Publications, recordings and other outputs

An overview of what I have written and published (as sociologist) or recorded and released (as musician). Simply, all public "outputs" of my work. When technically feasible and legally possible, I will add full texts and, in respective parts of the musical section of this web, musical samples in mp3.
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LATOUR, B. (2001): Nepřehlédněme žížalu Pontoscoles corethrurus [Let’s us not overlook the earthworm Pontoscolex corethrurus]. Vesmír, 80 (7): 383-85 - translated by Zdeněk Konopásek and David Storch

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Translation of: LATOUR, B. (undated): Let’s us not overlook the earthworm Pontoscolex corethrurus. Manuscript, available at http://bruno.latour.fr

FINE, G.A. (2001): Jak se dělá příroda a ochočuje divočina: Problém "vysbírávání" lesů v houbařské kultuře [Naturework and the taming of the wild: The problem of "overpick" in the culture of mushroomers]. Biograf, (24): 29-56 - translated by Zdeněk Konopásek

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Although nature often has been treated as an unproblematic reality, I argue for treating it as a contested concept, suggesting that "nature" is a cultural construction. Drawing on interactionist and ecological theory, I claim that the creation of social problems involving the environment is inevitably grounded in cultural choices. Through a set of ideological structures (a protectionist vision, an organic vision, and a humanistic vision), social actors develop templates for understanding the proper relationship between humans and nature. Based on an ethnography of mushroom collecting, I contend that these models lead us to experience nature through cultural eyes - wishing to be away from civilization, to be at one with nature, and to engage in the pragmatic use of nature for personal ends. Conflicting stances toward nature account for debate over the moral acceptability of the commercial collection of mushrooms and the "problem" of overpick. Templates of human-environmental interaction, leading to models for experiencing the wild, provide the basis for understanding the conditions under which environmental change is defined as a social problem.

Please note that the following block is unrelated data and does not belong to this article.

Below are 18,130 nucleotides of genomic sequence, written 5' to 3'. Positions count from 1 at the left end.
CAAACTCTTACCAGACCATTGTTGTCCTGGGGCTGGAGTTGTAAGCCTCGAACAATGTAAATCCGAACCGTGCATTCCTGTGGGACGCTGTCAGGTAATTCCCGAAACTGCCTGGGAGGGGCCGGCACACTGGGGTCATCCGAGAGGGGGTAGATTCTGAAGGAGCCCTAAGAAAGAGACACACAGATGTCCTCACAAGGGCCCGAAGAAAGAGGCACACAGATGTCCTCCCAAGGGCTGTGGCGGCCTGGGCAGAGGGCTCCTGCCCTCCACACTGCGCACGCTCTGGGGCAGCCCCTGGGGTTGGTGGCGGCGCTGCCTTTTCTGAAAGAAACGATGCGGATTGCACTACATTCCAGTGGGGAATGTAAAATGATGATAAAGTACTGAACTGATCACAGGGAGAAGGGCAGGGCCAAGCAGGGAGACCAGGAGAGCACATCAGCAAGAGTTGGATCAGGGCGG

FINE, G.A. (1997): Naturework and the taming of the wild: The problem of "overpick" in the culture of mushroomers. Social Problems, 44 (1): 68-88

ASHMORE, M. / REED, D. (2001): Nevinnost a nostalgie v konverzační analýze: dynamické vztahy mezi nahrávkou a jejím přepisem [Innocence and nostalgia in conversation analysis: The dynamic relations of tape and transcript]. Biograf, (25): 3-23 - translated by Lenka Buštíková, Zdeněk Konopásek a Ivan Vodochodský

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This paper attempts an analysis of some of the methodological practices of Conversation Analysis (CA); in particular, tape recording and transcription. The paper starts from the observation that, in the CA literature, these practices, and the analytic objects they create (the tape and the transcript), are accorded different treatment: simply put, for CA the tape is a "realist" object, while the transcript is a "constructivist" one. The significance of this difference is explored through an analysis of the dynamics of CA practice. We argue that the "constructivist transcript" is premised on an understanding of CA as predominantly concerned with maximising its "analytic utility": a concern of one distinct temporal stage of CA work: that of the "innocent" apprehension of objects in the "first time through". The "realist tape", in contrast, is based on a different aspect of the work of CA: its quest for greater "evidential utility", achieved by the "nostalgic" revisiting of previously produced objects for purposes of checking them against each other; work done in the "next time through". We further argue that both the ontology and the epistemology of CA[a]s objects are changed in any next time encounter. We conclude with a cautionary speculation on the currently-projected, transcript-free, digital future of CA.